With the summer holidays getting underway many parents are considering fun and safe activities to keep the kids busy. But for medical professionals, patient safety and safeguarding are on their minds all year.
A new NHS dentistry and oral health update echoes this sentiment by focusing on safeguarding.
The update opens with Sara Hurley, chief dental officer for England and Kenny Gibson MBE deputy director of NHS safeguarding explaining the importance of safeguarding in the current social climate, “The past few months have seen notable cases regarding the safeguarding of children reach the news once more. Whilst our first thoughts of safeguarding might be about protecting children or supporting vulnerable adults who have a lack of capacity, safeguarding principles are equally applicable to evacuees, refugees and asylum seekers. We should all be confident in using our judgement to help protect people from neglect, abuse, exploitation and violence; this special bulletin pulls together a range of resources to assist you and your staff in fulfilling your safeguarding responsibilities.”
Safeguarding in the dental setting
Dental teams will encounter adults and children at risk. The update therefore explains “The General Dental Council Standards for the dental team requires registrants to raise concerns for those at risk of abuse or neglect and the Care Quality Commission Safeguarding Statement specifically seeks assurance of the dental team’s competence in safeguarding them.”
To make the process seamless the update advises, “Safeguarding processes should also be integrated into existing dental practice systems when delivering care in order to reduce the risk for those who are vulnerable.”
Medical professionals are in a unique position to identify signs of abuse, neglect or harm. Dental professionals are no exception. The update advises team members to speak up on behalf of these individuals to protect them from further harm and refer their concerns to “your local multi-agency safeguarding hubs (MASH).”
The update went on to explain, “The revised NHS Safeguarding accountability and assurance framework states that robust information-sharing is at the heart of safe and effective safeguarding practice and is covered by legislation, principally the General Data Protection Act 2018 (GDPR) and the Data Protection Act 2018.”
In most case reviews, a lack of information regarding safeguarding concerns is standard. Therefore, the report advises staff to view the framework as a mechanism to ensure that personal information is “shared appropriately.”
Key guidance and resources for safeguarding children
For children there are several ways to access safeguarding assistance. The update advices staff to, “search for your local Safeguarding Children Partnership’s website using the NHS Safeguarding app. There you will find telephone numbers and instructions for referring a safeguarding concern to Children’s Social Care, or for referring a family for Early Help”.
Alternatively, you can consult specific advice for dental professionals including ‘Child protection and the dental team: an introduction to safeguarding children in dental practice’ available via the British Dental Association (BDA).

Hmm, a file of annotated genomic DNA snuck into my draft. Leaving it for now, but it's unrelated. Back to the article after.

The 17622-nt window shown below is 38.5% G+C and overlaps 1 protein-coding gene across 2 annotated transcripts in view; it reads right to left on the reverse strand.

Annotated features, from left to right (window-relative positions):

By consulting the advice from the BDA you will also receive:
- “an illustrated reference manual – covering Responsibility, Recognising, Responding, Reorganising and Resources
- “a fast response tool – with an interactive summary flow chart
- “a training resource – with 3 hours of CPD available free-of-charge to all UK-registered dental professionals, whether BDA members or not.”
Missed appointments can be cause for concern. Considering the child’s perspective there is a decisive difference between “was not brought” and “did not attend”. To evaluate missed appointments the Sheffield Community & Special Care Dentistry service has developed standardised pathways to identify if there is a safeguarding issue. A guide to these procedures featuring top tips, flowcharts, and templates is available for through the BDA Safeguarding website.
Key guidance and resources for safeguarding adults
Following the pandemic, the NHS has seen an “increased vulnerability to abuse and neglect” at-risk individuals. The effect of self-isolating, shielding and social distancing has disproportionately effected vulnerable populations including: “older people; people with learning disabilities or autism; those with underlying health conditions; and minority communities.”
Domestic abuse and mental health illnesses have also risen sharply since the pandemic, due to decreased social contact. The authors point out “Facial and dental injuries with sometimes inconsistent histories can be a sign of physical abuse of which dental teams should be mindful.”
Relationships between dental teams and patients are vastly different to other medical professionals. Dental teams typically see patients over an extended period of time, therefore they may see indications of behavior changes or self-neglect which call for support.
“The Public Health England Toolkit recommends that every dental practice should:
- “have a named Safeguarding Practice Lead
- “ensure all members of staff know how to access the NHS Safeguarding app for local safeguarding contact details
- “ensure all members of staff (clinical and non-clinical) undertake the appropriate level of safeguarding training
- “have a robust safeguarding reporting system in place, and ensure staff are familiar with this system.”
The bulletin closed by reflecting on trauma-informed practice. A approach which seeks to understand the impact of trauma on people’s lives. The section particularly pertains to interactions with domestic abuse or violence survivors as their situations must be treated with respect and confidentiality.
Advice and support for domestic abuse or violence survivors is available by seeking an appointment with Independent Domestic Abuse Advisor (IDVA).